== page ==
The IPA database is primarily used in the field of proprietary ontology, containing up to 300,000 biological articles including genes, proteins, molecular and cellular processes. Therefore, IPA was employed for the analysis of protein molecular functions, localization. In addition, detailed information regarding the functions and cellular locations of the identified proteins was obtained. Based on the results of LC MS/MS and IPA analyses, proteins that were observed to be over-expressed in SP cell-lines, when compared to their corresponding frequency of expression in parent cell-lines, were selected as candidate biomarkers for SP cells of gastric cancer. The identification of networks of interacting proteins, as well as functional groups and pathways was generated by IPA, and the analysis depends on the previously characterized associations.

Quantitative Real-time Reverse Transcription-polymerase Chain Reaction (RT-PCR)

Gastric cancer cells were cultured. And the total cellular RNA was extracted using RNeasy Mini Kit (QIAGEN, Carlsbad, CA). cDNA was prepared from 2 µg RNA using random primers (Invitrogen). To determine fold changes in each gene, RT-PCR was performed on the ABI Prism 7000 (Applied Biosystems, Foster City, CA), with commercially available gene expression assays (Applied Biosystems) for RBBP6 (retinoblastoma binding protein 6; Hs00544663), HSPA4 (heat shock 70kDa protein 4; Hs00382884), HSPA9 (heat shock 70 kDa protein 9; Hs00269818), GLG1 (Golgi glycoprotein 1; Hs00939452), DCTPP1 (dCTP pyrophosphatase 1; Hs00225433), VPS13A (vacuolar protein sorting 13 homolog A; Hs00362891), CK18 (keratin 18; Hs028277483), ALDOA (aldolase A; Hs00605108), CD44 (Hs01075862), CD133 (Hs01009250) and NANOG (Hs02387400). GAPDH (SIGMA) was used as an internal standard to normalize mRNA levels. The threshold cycle (Ct) values were used to calculate the relative expression ratios between control and treated cells.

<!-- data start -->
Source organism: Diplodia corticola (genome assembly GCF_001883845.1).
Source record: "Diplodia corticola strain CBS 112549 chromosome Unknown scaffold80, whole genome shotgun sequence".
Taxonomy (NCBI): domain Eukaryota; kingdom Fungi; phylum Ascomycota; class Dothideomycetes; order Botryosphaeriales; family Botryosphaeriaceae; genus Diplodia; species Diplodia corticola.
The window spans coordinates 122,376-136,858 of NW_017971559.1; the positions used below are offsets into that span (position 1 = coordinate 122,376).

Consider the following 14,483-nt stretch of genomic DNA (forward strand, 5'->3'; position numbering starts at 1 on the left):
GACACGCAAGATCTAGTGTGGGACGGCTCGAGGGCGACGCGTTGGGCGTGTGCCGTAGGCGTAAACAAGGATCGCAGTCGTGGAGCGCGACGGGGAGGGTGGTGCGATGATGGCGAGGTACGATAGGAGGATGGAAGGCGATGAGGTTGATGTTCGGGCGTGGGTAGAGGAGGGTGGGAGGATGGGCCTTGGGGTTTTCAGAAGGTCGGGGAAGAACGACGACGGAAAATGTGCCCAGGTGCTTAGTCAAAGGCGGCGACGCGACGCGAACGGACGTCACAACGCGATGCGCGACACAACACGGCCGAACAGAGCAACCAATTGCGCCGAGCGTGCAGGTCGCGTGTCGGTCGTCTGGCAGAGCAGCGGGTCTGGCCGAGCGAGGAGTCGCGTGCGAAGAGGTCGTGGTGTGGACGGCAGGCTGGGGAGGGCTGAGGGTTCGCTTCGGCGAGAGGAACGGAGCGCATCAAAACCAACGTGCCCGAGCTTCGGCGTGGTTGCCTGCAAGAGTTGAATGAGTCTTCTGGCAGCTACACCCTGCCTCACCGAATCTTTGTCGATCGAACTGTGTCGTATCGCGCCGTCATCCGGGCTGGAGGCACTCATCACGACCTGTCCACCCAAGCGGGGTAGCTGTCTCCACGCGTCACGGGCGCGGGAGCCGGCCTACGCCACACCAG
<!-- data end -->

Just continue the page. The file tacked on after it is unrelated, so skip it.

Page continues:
Western blot analysis

Expression level of RBBP6 and ALDOA in cancer cells was examined as follows. Cell lysates were collected after different treatments. After the protein concentration of each sample was adjusted, electrophoresis was carried out using 10% Tris/Gly gels (Life Technologies, Carlsbad, CA). The protein bands obtained were transferred to an Immobilon-P Transfer membrane (Amersham, Aylesbury, UK). Then, the membrane was placed in PBS-T solution containing anti-RBBP6 (WH0005930M1, Sigma-aldrich, MO, USA), anti-ALDOA (HPA004177, ATLAS), and anti-β-actin (1∶300 dilution; Sigma-aldrich), and allowed to react at room temperature for 2 hours. The levels of specific proteins in each lysate were detected by enhanced chemiluminescence using ECL plus (Amersham) followed by autoradiography.

Small Interfering RNA Design

The sequences for RBBP6 small interfering RNA (siRNA) are designed as follows: siRBBP6 sense, 5′-GAAAGAAGAAUAUACUGAUtt-3′; antisense, 5′- AUCAGUAUAUUCUUCUUUCgt-3′, and nontargeting siRNA (negative-siRNA) was purchased from Ambion (Life Technologies, Carlsbad, CA).OCUM-12/SP and OCUM-2MD3/SP cells were prepared at 60% confluence in six-well dishes. The transfection mixture was prepared by adding 150 µL of Opti-MEM including 9 µL of Lipofectamine RNA iMAX Regant (Life Technologies) to 150 µL of Opti-MEM including 90 pmol of siRNA and incubating for 5 min at room temperature. Finally, the above transfection mixture was added to prepared six-well dish. Twenty-four hours after transfection, RT-PCR was performed.